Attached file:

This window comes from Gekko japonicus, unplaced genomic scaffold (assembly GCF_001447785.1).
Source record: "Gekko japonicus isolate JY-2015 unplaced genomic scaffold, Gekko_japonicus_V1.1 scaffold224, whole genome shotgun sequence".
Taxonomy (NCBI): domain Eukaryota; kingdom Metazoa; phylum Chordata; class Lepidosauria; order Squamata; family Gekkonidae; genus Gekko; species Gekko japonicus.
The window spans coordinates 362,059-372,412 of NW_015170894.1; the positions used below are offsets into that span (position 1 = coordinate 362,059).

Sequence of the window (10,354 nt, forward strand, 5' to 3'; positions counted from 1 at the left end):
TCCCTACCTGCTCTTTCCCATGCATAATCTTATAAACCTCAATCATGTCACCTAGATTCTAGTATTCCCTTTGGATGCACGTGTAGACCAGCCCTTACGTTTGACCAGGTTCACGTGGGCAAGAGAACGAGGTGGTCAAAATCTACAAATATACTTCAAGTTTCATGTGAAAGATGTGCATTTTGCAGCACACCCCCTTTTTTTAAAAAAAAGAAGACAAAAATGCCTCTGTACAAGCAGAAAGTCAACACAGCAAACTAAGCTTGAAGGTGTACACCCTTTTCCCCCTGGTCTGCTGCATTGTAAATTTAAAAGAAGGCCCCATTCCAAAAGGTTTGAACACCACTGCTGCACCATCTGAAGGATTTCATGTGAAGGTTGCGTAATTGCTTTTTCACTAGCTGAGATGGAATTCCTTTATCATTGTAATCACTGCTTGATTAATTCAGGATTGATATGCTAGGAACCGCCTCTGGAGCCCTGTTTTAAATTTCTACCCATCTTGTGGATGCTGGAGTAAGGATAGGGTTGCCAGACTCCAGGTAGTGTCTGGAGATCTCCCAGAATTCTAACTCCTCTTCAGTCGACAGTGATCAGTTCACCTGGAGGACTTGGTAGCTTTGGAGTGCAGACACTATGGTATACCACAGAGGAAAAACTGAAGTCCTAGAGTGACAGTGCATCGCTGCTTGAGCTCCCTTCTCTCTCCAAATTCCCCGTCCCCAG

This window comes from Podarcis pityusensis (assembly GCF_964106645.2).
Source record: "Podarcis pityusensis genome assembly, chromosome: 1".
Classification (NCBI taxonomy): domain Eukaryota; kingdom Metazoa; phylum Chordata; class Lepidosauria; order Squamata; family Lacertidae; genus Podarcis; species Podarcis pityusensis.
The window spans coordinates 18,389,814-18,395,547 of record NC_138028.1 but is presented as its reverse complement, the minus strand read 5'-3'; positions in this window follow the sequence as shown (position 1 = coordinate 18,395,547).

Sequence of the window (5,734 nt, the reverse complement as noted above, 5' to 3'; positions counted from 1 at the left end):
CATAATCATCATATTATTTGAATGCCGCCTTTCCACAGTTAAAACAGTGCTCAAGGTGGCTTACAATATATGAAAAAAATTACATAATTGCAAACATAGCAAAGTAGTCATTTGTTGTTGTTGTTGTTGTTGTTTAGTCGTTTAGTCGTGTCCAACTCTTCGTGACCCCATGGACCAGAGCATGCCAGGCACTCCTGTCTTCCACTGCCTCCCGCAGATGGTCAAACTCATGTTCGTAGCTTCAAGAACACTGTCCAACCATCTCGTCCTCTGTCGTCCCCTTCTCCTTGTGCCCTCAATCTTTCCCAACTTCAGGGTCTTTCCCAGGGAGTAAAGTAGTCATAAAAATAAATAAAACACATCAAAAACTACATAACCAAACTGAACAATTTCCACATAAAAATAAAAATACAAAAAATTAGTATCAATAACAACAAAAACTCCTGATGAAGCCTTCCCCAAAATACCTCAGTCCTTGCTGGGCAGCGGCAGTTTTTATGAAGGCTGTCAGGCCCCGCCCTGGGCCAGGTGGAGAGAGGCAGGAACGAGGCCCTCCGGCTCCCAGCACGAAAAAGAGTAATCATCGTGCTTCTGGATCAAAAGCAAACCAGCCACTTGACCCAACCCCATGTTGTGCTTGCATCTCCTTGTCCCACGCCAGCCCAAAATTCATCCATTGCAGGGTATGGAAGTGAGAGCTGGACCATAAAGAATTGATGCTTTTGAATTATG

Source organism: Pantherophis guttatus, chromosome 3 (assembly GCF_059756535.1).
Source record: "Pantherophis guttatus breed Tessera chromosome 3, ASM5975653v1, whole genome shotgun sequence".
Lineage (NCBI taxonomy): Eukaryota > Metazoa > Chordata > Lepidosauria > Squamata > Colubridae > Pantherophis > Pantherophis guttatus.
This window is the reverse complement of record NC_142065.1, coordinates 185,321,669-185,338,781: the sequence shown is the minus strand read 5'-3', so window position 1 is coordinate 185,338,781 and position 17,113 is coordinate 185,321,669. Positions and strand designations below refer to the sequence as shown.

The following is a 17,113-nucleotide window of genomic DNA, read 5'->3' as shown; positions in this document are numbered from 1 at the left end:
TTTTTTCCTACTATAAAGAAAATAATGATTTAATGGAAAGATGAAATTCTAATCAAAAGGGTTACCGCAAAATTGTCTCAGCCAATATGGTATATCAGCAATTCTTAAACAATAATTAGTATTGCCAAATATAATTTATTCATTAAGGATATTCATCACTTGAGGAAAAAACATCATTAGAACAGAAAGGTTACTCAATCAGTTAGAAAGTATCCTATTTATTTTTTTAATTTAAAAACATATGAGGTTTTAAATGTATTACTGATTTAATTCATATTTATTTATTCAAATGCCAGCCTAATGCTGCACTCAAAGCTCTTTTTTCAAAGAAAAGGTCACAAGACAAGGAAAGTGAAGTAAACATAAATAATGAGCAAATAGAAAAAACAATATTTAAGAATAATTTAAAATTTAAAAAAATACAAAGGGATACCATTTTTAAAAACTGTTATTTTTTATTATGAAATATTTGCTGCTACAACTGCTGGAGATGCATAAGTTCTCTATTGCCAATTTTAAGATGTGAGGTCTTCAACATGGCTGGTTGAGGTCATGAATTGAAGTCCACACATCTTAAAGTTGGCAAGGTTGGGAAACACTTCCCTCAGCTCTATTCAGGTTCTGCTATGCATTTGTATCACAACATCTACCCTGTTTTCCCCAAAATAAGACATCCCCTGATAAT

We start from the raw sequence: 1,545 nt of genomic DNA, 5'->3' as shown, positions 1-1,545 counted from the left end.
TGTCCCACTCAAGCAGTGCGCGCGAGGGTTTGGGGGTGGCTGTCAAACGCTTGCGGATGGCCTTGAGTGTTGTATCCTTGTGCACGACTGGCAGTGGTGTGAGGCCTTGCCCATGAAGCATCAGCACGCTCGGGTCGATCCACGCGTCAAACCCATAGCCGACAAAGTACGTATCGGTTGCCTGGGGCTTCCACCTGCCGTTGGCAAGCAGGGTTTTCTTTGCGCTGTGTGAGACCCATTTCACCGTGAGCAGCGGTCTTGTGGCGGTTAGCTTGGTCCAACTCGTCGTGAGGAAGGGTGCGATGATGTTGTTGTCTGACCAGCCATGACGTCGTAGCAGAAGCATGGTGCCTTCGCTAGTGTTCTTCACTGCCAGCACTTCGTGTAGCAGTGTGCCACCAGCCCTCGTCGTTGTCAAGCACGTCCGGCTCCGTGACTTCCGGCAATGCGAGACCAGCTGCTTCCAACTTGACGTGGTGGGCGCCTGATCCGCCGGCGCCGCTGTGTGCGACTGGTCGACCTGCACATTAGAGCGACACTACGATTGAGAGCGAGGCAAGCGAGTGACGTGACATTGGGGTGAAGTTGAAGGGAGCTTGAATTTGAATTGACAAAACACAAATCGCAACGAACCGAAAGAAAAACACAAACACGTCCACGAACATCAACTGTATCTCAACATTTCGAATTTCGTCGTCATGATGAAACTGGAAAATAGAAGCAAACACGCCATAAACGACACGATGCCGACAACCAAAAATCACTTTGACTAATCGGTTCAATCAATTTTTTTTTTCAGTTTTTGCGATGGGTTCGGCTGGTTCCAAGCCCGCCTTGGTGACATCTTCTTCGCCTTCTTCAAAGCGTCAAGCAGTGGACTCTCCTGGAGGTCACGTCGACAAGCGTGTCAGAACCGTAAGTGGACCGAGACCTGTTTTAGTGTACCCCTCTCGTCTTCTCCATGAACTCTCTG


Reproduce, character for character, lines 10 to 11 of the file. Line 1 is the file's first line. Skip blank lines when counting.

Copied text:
The window spans coordinates 18,389,814-18,395,547 of record NC_138028.1 but is presented as its reverse complement, the minus strand read 5'-3'; positions in this window follow the sequence as shown (position 1 = coordinate 18,395,547).

Sequence of the window (5,734 nt, the reverse complement as noted above, 5' to 3'; positions counted from 1 at the left end):